Posted by Waterlimon on 13 March 2016 - 11:23 AM

If the x,z things are (mathematical) vectors, I use a vector object instead of independent variables, so I would either do

A.something = B.something

A.mSomething = B.mSomething




for(int i=0;i<2;++i)


A[i] = B[i];



Both of which reduce chance for manual errors when doing repetitive stuff.


I guess if you have an y component and want to skip that, and its a common thing, you can write a special function for that:



So whenever I do anything related to vectors/matrices I use loops instead of manually handling every component. It also usually generalizes to any number of dimensions if I care about that.



For other things, if you cant make the type checker detect the errors, see if you can change your naming conventions to highlight them better. mX instead of mx might be more visible. Also consider adding comments that state what must be done, before actually writing the code. That will force you to think a bit more and also remind if you forget something while writing it out.


In the case of using current_location instead of new_location, perhaps you can limit the scope of variables even more (such as by using anonymous scope), so theres less potential wrong choices to make. Some people might also make variables useless by setting some garbage value just after the last use (like setting pointers to nullptr after delete).


Then theres tools like assertions and unit tests, which are also a bit like comments, except theyre actually checked. People really care about writing safe and correct code, you could even look into fields where its extra-critical and see what they do.

#5280061 is there an easier way to do this?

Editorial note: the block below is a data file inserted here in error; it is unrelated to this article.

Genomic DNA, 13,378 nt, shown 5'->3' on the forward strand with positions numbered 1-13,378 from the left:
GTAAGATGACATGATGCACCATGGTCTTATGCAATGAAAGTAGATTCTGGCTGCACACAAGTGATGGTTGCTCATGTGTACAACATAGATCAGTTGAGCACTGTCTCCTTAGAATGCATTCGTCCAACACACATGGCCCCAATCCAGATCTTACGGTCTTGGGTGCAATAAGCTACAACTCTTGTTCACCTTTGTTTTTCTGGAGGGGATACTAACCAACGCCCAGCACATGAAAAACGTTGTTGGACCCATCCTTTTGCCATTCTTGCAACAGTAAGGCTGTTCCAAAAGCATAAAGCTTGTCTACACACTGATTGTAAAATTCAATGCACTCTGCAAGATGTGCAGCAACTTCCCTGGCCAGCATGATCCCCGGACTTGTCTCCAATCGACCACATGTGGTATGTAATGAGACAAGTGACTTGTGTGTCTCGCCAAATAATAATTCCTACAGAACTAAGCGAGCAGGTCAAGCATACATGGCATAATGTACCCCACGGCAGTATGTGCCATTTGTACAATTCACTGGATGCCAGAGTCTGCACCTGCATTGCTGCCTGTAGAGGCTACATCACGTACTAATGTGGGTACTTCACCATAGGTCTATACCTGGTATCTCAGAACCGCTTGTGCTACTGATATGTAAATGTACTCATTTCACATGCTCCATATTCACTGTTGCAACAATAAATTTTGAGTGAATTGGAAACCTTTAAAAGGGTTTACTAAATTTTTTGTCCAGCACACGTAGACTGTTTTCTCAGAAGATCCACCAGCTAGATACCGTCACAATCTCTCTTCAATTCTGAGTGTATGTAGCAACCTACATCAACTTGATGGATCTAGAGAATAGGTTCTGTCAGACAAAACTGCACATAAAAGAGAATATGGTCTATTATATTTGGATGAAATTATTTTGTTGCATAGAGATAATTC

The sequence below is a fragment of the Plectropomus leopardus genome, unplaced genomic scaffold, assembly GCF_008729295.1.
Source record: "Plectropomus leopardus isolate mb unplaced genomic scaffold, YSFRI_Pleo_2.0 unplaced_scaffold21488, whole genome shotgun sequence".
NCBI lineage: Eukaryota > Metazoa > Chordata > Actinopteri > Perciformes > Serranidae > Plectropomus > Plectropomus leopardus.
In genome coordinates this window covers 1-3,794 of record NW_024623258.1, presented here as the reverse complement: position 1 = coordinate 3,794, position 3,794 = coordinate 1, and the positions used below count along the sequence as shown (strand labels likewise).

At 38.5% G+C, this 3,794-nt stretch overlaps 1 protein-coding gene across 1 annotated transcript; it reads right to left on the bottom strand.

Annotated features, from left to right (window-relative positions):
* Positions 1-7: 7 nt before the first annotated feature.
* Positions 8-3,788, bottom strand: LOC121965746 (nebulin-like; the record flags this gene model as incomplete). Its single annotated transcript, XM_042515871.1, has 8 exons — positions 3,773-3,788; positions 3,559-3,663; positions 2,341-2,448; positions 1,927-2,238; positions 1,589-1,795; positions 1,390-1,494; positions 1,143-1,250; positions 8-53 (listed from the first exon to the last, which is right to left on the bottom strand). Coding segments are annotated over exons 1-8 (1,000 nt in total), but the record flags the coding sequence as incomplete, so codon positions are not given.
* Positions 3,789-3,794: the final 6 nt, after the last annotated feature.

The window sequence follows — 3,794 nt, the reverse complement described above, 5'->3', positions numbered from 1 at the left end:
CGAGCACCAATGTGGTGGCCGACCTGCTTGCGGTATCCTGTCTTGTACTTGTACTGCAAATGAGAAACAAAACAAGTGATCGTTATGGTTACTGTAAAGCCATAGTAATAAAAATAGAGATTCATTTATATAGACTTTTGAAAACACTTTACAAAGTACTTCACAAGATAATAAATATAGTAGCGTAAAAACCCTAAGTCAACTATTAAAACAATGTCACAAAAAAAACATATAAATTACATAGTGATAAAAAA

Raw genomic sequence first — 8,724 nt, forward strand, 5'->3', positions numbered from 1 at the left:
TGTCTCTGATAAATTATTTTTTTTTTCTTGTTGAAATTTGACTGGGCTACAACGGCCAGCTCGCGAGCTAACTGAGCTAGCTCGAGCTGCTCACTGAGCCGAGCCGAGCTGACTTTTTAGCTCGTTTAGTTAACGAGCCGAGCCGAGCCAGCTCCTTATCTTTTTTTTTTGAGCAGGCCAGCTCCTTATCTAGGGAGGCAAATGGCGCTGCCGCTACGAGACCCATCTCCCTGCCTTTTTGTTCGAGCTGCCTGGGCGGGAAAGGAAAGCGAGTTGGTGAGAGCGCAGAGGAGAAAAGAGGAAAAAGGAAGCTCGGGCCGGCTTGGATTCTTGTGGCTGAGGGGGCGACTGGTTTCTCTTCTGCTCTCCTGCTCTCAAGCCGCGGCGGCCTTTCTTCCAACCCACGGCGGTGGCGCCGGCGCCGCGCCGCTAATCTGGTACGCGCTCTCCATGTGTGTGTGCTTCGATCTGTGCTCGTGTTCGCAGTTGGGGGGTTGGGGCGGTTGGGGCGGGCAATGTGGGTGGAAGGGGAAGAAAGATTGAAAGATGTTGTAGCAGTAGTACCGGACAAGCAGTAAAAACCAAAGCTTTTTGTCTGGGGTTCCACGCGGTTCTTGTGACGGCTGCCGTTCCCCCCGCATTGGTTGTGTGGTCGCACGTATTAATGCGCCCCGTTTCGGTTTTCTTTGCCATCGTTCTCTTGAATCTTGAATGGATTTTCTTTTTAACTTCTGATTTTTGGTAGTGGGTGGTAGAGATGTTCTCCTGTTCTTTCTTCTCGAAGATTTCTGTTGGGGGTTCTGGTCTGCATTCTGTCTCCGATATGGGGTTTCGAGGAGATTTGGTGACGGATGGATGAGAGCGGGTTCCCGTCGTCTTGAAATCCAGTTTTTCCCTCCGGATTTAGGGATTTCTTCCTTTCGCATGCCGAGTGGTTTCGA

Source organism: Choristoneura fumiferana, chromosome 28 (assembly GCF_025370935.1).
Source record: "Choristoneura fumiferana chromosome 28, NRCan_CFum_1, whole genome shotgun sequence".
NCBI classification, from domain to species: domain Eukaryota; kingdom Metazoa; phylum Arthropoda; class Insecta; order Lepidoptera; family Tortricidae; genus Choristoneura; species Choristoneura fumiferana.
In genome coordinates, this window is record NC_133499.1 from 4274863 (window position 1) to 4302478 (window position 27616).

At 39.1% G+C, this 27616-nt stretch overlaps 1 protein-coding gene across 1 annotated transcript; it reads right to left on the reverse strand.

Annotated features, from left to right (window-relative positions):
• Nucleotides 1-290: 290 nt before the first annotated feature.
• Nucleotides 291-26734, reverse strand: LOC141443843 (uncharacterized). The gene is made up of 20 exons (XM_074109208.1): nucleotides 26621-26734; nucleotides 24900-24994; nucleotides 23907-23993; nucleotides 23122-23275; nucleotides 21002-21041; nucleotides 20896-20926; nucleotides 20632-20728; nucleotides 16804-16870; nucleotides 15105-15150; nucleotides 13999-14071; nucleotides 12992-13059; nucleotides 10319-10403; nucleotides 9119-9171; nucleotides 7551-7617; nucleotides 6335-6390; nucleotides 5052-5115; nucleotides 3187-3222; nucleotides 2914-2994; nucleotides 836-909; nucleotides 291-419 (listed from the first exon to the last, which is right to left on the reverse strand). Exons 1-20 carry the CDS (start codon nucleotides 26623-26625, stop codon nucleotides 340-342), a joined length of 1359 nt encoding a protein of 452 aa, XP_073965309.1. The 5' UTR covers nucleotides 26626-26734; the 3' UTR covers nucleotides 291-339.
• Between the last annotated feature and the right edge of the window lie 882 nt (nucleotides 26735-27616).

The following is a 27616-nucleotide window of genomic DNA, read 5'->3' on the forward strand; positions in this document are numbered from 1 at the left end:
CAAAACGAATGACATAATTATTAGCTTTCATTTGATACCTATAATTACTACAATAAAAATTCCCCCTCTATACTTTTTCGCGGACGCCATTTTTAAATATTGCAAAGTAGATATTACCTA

Posted by Waterlimon on 07 March 2016 - 02:28 PM

For the basic information that every object needs filled in, you could write a simple editor (if theres a ton of items) that asks the data in efficient way and writes it to all the places necessary.


Ensure the common case has a sensible default that allows you to skip providing the data (probably applies to everything there). Make it so, that when adding some entirely new functionality, you can skip all the common data (appearance, physical properties...) and focus on the functionality. So you dont need to finish/decide every aspect of the entire item before it even exists. That should make it less annoying to add new things. Fill in the details later.


See if theres any way you can add more templates/helpers to minimize amount of data/boilerplate you need to input. Try to bring all the information in a single place, in correct order (having to jump around multiple places adding stuff is slow). (this is what an editor would do - even if all the data was in code, you could have some text console editor insert the data and write the boilerplate for you)

#5277803 Manufacturing chain for paper

Posted by Waterlimon on 23 February 2016 - 05:12 PM

Toilet paper?

#5277008 New Studio Name, Thoughts?

Posted by Waterlimon on 19 February 2016 - 12:56 PM



Good Bishop Studios


Bad Bishop Studios


King's Bishop Studios


Queen's Bishop Studios


Indian Bishop Studios


Bishop Pair Studios